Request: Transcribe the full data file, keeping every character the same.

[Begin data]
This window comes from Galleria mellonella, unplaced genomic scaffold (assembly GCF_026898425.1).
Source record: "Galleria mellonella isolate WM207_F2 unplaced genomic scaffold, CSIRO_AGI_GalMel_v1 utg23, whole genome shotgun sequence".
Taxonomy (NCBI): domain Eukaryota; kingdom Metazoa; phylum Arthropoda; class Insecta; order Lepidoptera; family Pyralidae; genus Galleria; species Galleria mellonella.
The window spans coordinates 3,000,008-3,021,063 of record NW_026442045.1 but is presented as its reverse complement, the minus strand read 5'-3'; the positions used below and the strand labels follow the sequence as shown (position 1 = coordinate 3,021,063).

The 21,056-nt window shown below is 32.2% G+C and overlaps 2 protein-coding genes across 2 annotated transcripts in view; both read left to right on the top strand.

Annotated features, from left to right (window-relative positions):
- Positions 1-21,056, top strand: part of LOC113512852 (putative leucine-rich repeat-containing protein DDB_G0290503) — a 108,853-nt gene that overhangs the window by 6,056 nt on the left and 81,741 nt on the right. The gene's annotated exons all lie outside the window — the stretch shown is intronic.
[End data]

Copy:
This window comes from Galleria mellonella, unplaced genomic scaffold (assembly GCF_026898425.1).
Source record: "Galleria mellonella isolate WM207_F2 unplaced genomic scaffold, CSIRO_AGI_GalMel_v1 utg23, whole genome shotgun sequence".
Taxonomy (NCBI): domain Eukaryota; kingdom Metazoa; phylum Arthropoda; class Insecta; order Lepidoptera; family Pyralidae; genus Galleria; species Galleria mellonella.
The window spans coordinates 3,000,008-3,021,063 of record NW_026442045.1 but is presented as its reverse complement, the minus strand read 5'-3'; the positions used below and the strand labels follow the sequence as shown (position 1 = coordinate 3,021,063).

The 21,056-nt window shown below is 32.2% G+C and overlaps 2 protein-coding genes across 2 annotated transcripts in view; both read left to right on the top strand.

Annotated features, from left to right (window-relative positions):
- Positions 1-21,056, top strand: part of LOC113512852 (putative leucine-rich repeat-containing protein DDB_G0290503) — a 108,853-nt gene that overhangs the window by 6,056 nt on the left and 81,741 nt on the right. The gene's annotated exons all lie outside the window — the stretch shown is intronic.